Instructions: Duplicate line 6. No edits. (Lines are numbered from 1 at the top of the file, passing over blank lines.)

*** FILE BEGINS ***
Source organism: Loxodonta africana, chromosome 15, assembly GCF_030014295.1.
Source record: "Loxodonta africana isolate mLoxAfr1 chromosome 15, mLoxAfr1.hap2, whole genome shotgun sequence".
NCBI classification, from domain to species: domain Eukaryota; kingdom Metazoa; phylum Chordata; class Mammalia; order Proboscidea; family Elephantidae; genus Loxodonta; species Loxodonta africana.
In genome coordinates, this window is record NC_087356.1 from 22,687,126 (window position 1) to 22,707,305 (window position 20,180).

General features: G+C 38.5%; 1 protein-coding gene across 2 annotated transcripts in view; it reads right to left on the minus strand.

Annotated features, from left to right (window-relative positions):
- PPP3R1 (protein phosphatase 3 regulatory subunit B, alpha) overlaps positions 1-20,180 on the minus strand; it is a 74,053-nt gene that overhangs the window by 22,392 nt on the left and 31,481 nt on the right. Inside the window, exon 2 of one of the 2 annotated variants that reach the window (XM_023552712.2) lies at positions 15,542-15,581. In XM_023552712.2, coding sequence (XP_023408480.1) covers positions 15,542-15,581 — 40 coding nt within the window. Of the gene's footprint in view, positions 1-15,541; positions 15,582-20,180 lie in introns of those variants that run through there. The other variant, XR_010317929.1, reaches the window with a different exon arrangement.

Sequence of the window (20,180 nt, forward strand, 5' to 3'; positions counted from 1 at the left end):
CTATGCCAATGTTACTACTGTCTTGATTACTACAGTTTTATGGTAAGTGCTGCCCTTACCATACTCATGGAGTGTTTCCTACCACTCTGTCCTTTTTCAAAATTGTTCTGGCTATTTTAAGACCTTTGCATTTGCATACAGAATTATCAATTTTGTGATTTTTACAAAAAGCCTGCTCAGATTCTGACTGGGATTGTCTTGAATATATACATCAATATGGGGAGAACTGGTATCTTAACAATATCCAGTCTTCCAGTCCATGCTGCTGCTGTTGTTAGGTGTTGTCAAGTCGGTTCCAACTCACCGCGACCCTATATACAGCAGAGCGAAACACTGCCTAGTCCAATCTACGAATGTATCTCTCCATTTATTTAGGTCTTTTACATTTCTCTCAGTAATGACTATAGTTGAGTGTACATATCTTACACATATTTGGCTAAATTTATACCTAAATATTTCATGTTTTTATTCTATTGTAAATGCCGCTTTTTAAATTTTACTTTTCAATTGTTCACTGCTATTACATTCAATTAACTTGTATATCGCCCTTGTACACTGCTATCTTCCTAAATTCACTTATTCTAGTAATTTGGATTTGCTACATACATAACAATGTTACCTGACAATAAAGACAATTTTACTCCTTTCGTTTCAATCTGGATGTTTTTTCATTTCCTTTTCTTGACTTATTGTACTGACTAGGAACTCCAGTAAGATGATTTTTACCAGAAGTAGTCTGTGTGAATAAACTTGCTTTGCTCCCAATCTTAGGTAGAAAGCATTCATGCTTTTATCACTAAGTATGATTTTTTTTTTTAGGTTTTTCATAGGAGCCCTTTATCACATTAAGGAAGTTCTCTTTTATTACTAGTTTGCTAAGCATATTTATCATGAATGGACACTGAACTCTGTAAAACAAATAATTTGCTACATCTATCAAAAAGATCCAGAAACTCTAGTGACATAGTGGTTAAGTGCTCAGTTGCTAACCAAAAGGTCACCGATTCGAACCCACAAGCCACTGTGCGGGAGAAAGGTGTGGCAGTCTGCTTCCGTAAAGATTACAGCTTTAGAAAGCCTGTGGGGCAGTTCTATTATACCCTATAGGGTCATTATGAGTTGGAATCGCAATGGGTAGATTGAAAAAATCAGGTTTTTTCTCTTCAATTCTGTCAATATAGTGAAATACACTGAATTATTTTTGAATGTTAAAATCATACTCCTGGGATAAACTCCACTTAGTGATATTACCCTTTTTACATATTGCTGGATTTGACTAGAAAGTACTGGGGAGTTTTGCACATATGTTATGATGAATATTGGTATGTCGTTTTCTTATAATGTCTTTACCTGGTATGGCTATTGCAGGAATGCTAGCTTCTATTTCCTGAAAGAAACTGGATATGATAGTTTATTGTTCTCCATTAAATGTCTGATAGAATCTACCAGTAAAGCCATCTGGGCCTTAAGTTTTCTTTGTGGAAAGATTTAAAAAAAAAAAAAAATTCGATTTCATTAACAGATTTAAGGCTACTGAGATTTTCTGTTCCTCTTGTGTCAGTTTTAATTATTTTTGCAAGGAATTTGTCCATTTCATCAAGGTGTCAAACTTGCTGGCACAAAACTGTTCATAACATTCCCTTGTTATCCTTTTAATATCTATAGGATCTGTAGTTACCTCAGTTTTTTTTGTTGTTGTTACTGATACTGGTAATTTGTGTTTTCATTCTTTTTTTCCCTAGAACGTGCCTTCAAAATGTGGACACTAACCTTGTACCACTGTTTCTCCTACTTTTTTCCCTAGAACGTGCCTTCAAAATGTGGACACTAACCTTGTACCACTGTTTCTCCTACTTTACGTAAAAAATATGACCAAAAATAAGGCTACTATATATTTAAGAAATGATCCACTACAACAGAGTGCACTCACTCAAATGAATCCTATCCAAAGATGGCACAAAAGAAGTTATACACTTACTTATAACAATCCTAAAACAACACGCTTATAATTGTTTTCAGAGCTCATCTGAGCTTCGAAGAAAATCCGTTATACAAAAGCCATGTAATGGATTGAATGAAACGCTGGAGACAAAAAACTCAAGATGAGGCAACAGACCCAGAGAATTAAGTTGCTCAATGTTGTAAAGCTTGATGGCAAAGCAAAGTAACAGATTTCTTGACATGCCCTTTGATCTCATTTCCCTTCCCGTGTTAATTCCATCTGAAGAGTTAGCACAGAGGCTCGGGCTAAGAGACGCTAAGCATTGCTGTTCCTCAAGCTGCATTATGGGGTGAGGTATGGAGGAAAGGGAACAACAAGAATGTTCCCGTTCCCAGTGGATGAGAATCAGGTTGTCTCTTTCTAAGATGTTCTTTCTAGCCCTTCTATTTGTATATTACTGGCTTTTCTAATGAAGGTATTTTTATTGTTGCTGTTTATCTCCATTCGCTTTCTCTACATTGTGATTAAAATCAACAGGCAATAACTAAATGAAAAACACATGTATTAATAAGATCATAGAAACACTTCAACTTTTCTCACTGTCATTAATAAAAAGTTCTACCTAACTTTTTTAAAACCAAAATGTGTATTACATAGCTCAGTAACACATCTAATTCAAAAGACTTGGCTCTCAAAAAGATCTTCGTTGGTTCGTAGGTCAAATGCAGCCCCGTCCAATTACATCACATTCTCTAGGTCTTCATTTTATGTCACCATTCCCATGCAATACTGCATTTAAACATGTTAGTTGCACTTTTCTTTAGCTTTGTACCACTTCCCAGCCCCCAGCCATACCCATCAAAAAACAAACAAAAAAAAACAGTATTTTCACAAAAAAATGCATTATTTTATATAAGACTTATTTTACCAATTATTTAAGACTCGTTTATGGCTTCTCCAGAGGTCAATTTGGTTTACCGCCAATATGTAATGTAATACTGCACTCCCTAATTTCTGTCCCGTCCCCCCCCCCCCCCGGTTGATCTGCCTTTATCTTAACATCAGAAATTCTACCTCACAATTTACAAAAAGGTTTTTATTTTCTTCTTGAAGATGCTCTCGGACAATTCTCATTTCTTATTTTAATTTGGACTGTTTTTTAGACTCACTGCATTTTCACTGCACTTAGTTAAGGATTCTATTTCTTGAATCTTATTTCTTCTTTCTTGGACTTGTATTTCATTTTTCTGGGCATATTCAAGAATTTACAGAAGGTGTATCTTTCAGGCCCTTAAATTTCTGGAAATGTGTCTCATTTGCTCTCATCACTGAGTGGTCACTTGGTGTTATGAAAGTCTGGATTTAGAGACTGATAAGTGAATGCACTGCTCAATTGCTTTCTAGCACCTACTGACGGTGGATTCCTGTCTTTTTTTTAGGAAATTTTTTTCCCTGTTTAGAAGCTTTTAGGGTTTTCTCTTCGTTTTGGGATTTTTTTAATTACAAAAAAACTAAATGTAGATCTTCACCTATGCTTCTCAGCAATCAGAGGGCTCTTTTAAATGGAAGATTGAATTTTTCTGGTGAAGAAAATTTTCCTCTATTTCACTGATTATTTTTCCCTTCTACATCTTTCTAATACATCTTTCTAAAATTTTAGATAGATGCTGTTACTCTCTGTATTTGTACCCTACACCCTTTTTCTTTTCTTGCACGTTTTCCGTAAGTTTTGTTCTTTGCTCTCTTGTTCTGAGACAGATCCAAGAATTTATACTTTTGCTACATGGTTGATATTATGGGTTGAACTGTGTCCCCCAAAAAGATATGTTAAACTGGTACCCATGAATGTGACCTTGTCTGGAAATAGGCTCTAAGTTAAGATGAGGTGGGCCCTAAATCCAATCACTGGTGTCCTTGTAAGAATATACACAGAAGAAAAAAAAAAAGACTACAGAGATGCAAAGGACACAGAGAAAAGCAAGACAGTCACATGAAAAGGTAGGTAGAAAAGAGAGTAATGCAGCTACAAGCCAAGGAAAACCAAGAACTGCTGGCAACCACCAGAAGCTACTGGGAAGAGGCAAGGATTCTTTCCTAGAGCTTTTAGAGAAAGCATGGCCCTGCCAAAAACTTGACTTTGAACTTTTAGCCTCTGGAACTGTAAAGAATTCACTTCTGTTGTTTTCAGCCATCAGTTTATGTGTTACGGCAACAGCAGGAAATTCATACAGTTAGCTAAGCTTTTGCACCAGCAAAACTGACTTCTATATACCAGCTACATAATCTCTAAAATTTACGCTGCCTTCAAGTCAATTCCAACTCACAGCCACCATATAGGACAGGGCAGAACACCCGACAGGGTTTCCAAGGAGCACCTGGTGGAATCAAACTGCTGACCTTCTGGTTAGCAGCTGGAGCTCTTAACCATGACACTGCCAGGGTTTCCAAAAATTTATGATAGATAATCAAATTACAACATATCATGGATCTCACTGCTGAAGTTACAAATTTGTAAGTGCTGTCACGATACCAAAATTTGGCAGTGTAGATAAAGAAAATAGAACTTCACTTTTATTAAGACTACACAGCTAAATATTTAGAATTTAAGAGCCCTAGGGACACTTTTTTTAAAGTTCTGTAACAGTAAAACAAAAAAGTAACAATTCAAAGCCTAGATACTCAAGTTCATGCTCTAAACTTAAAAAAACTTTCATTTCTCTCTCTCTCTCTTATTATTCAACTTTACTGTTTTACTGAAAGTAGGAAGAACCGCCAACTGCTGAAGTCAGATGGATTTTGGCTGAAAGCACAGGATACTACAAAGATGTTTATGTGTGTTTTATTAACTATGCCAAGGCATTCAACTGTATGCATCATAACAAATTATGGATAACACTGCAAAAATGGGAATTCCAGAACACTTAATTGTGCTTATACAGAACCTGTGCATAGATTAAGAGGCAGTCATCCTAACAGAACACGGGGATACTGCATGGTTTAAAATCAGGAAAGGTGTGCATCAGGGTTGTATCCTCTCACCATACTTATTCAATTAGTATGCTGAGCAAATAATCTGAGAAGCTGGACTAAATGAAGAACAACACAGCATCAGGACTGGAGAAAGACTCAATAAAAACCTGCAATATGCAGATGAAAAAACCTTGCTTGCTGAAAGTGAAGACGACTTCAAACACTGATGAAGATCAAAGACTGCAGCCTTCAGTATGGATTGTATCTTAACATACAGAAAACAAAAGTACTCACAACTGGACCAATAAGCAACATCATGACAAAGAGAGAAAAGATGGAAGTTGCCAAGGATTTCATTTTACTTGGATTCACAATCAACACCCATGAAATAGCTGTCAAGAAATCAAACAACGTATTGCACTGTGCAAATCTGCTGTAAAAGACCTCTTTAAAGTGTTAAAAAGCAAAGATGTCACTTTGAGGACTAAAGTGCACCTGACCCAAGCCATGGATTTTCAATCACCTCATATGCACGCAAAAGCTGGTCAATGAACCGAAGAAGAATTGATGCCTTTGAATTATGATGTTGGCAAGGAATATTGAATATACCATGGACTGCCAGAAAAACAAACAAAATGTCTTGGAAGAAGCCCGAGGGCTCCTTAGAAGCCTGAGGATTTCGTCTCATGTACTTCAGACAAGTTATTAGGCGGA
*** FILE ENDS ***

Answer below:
Annotated features, from left to right (window-relative positions):